The Core, Transaction Costs, and the Coase Theorem
Posted: 25 Jul 2003
This paper clarifies and synthesizes elements of the two decade old debate concerning the Coase theorem and the empty core. Five lessons can be derived from this debate. First, the Coase theorem may break down when there are more than two participants (provided the additional participants bring an additional externality to the table). Second, the problem of the empty core does not disappear in a world of positive transaction costs. Under reasonable assumptions about the transactions technology, transaction costs may well exacerbate the empty-core problem. As a consequence, it is important to differentiate between transaction costs (when the core exists) and costs due to the empty core because each has different implications for rationalizing institutional arrangements. Third, the Coase theorem will not break down when the number of participants increases if the new participants do not bring additional externalities with them. If, however, additional participants bring in additional externalities, then the core may be empty and Pareto efficiency may not emerge from costless negotiations. Fourth, Pareto Optimality can be achieved when the core is empty by judicious use of penalty clauses, binding contracts, and constraints on the bargaining mechanism. Fifth, when a non-excludable public good is involved, a free-rider problem arises as the number of agents increases, and this undermines the Coase theorem; in this case, Coasean efficiency requires the participation of all agents affected by the externality in the writing of binding contracts.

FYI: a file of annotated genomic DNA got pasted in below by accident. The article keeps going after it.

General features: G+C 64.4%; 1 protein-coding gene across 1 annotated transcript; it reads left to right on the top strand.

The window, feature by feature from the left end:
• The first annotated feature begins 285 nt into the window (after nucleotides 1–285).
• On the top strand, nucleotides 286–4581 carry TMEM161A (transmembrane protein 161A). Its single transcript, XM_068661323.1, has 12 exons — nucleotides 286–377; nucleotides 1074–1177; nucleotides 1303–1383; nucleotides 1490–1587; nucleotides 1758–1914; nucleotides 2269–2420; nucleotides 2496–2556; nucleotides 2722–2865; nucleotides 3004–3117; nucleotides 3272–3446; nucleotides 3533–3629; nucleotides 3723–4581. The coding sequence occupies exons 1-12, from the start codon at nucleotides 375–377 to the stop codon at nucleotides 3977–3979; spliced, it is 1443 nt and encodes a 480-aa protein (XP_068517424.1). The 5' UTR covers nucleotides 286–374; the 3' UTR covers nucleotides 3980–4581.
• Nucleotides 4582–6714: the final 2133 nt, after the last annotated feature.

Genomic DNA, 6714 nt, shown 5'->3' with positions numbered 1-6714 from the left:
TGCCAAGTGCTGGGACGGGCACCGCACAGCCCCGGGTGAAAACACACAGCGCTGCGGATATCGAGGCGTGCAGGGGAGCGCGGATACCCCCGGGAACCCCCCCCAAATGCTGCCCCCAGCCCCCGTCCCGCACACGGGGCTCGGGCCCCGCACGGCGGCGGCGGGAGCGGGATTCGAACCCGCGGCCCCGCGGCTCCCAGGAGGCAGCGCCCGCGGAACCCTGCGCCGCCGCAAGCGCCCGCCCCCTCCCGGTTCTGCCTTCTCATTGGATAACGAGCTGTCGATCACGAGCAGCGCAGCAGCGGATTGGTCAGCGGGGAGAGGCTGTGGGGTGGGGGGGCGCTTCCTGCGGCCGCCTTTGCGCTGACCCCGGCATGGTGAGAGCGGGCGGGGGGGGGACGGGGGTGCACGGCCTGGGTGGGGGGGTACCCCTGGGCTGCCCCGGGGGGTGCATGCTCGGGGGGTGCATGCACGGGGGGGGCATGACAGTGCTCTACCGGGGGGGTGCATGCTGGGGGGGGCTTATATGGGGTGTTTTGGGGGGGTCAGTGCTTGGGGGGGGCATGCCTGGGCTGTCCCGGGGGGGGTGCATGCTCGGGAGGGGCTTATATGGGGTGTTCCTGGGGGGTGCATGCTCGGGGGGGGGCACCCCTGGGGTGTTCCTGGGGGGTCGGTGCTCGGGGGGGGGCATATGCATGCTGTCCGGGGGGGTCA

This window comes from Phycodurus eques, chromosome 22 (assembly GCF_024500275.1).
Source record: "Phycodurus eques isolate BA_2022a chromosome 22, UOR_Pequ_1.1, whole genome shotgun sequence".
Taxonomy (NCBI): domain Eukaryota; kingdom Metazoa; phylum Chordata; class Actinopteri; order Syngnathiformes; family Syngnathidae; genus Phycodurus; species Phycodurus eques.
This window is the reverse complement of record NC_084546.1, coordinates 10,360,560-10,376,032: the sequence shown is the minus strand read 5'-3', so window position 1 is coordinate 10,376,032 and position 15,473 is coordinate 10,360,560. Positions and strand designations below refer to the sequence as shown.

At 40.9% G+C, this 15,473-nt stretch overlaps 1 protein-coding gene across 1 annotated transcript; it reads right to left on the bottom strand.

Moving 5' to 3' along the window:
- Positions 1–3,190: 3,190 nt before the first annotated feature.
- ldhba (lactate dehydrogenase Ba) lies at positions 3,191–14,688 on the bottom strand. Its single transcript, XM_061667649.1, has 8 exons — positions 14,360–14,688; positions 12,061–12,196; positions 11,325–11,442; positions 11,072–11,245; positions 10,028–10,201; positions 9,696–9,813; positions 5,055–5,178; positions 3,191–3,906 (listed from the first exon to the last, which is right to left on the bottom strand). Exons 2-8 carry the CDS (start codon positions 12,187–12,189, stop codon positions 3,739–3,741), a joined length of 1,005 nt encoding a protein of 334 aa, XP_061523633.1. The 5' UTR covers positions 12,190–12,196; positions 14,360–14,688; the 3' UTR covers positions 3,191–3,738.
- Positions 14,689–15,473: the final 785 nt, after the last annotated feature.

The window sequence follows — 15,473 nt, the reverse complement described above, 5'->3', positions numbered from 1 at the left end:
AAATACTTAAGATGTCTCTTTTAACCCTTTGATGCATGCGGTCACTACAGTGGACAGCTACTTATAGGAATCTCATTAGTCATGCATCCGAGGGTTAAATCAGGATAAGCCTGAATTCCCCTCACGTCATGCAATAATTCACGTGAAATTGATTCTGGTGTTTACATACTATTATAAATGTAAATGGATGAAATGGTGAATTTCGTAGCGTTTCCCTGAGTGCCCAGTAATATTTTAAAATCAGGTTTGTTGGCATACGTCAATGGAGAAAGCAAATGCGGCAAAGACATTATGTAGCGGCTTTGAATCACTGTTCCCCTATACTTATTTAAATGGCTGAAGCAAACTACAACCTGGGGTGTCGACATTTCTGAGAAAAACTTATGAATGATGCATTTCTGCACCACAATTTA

JEL Classification: D61, D62, K12, H41
Suggested Citation: Suggested Citation